Tendonitis in shoulder

Discuss injuries, health issues, medical research and other related things.

Moderators: cassiegose, Boss Man

Post Reply
Edvin23
STARTING OUT
Posts: 1
Joined: Wed Sep 02, 2015 4:07 am

Tendonitis in shoulder

Post by Edvin23 »

I have got a tendonitis in one of shoulders (in the Supraspinatus), and I am feeling that it is not healing. I have a constant pain there, and it feels worse when I try to lift arm up to the side. I have had it for three weeks now, and it is quite frustrating because I can`t train any of the muscle groups where I must use arms. I am also worried that it will take several months for it to heal, and that I will lose a lot of upper body strength during that period because I can`t train this muscle groups.

The only muscles I feel I can train efficiently is legs and abs, but only with bodyweight exercises.

So I wonder if anyone here have any tips and advices in what I can do to make the tendonitis heal more efficiently?
User avatar
Boss Man
SITE ADMIN
Posts: 15438
Joined: Sat Nov 25, 2006 3:27 pm

Re: Tendonitis in shoulder

Post by Boss Man »

Hi Edvin, good to talk to you.

Firstly, try taking an anti-inflammatory gel product and see if that helps, but make sure you have no allergies to the primary ingredient, or that the product may interact with any medicinal substances or supplements you may be currently taking.

You might want to consider some kind of wraps of some nature that might be able to go around the shoulder area, or some kind of a support made of a flexible material, to some kind of sports tape that can be fixed to the area in question.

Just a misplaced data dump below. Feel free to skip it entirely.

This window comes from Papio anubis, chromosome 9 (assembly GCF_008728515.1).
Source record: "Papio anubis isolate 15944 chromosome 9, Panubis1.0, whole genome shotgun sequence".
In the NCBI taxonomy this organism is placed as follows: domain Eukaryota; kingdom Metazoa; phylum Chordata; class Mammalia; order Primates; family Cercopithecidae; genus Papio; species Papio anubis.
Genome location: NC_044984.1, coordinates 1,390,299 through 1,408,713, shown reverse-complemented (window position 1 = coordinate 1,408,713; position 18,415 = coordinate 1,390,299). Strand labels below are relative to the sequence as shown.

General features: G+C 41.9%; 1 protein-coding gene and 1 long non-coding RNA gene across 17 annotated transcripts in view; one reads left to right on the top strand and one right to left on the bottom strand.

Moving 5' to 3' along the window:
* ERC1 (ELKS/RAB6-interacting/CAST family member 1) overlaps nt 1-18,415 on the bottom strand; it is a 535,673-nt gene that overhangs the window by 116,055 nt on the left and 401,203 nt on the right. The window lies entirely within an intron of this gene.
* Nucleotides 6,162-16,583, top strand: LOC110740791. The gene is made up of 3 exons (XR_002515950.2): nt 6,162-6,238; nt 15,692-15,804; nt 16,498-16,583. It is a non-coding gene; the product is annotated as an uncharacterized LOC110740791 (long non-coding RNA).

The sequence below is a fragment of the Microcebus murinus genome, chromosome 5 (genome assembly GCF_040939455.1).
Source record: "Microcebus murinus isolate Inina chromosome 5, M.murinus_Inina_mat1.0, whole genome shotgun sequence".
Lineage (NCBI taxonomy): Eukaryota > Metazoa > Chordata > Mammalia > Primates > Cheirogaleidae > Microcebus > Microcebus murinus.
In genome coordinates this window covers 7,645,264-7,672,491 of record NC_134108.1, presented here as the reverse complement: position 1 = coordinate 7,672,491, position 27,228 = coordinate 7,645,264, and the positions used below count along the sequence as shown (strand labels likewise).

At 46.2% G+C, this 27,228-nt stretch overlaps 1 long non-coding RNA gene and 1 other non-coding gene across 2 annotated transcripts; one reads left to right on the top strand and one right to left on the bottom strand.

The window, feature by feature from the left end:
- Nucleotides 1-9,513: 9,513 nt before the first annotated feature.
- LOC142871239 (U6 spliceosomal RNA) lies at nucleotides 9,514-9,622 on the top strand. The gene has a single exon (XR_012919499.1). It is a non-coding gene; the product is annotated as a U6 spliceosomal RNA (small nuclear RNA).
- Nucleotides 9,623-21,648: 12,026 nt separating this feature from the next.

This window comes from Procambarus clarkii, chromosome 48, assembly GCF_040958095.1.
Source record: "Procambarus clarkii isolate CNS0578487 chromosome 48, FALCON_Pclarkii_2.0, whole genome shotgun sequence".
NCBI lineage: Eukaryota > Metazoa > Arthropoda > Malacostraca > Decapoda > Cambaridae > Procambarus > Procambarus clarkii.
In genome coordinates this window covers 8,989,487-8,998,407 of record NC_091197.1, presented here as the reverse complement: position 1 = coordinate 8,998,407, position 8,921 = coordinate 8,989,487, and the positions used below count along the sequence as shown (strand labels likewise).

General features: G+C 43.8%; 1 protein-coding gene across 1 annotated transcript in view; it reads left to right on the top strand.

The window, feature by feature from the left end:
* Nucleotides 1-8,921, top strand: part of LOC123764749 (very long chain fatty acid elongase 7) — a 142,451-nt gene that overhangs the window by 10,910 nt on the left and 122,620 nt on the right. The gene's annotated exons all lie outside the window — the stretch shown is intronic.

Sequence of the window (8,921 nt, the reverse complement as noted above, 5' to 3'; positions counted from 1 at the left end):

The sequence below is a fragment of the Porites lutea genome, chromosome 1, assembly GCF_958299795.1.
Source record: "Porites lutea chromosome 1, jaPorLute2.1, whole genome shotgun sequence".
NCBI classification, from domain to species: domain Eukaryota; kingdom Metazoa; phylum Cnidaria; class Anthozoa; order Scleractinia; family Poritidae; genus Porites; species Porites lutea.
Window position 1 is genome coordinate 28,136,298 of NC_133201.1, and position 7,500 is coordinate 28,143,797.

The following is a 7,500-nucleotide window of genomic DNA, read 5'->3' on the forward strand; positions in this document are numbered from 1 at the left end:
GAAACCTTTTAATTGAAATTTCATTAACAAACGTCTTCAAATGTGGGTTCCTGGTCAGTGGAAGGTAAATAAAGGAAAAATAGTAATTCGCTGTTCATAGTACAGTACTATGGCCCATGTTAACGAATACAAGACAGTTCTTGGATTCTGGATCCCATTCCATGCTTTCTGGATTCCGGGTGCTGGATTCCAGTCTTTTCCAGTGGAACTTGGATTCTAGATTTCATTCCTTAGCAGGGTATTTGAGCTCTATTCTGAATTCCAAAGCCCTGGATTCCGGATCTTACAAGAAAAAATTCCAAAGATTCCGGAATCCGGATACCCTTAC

Also if you like sleeping on your side, avoid sleeping on the one with the injury, so you're avoiding any or additional compression of the compromised area.

Don't forget, in case you were not aware, that your shoulder has 3 deltoid muscles and 4 rotator cuff muscles, so your assertion about the origins of the pain, may not be correct, as you may have damage to more than one area of muscle and / or soft tissue, or the problem may be emanating from a different part of the shoulder area, than the part of the rotator cuff you named.

Should the issue continue to persist for another week or two, without any detectable dissipation in the pain signals, then strongly consider a medical professional, as what you have done may require a surgical intervention and at least possibly some scans to identify the issue more easily.

I recently suffered a slight snag in back and I tried to work around it in training and with certain everyday movements for several days, as well as using an NSAID, before I realised it was alleviating itself in some small way, but not as quickly as I thought it might, so I went to a doctor and got a more potent NSAID type product prescribed, that assisted me, along with own levels of common sense relating to what may or may not aggravate the problem.

I'm pretty much okay now.
Post Reply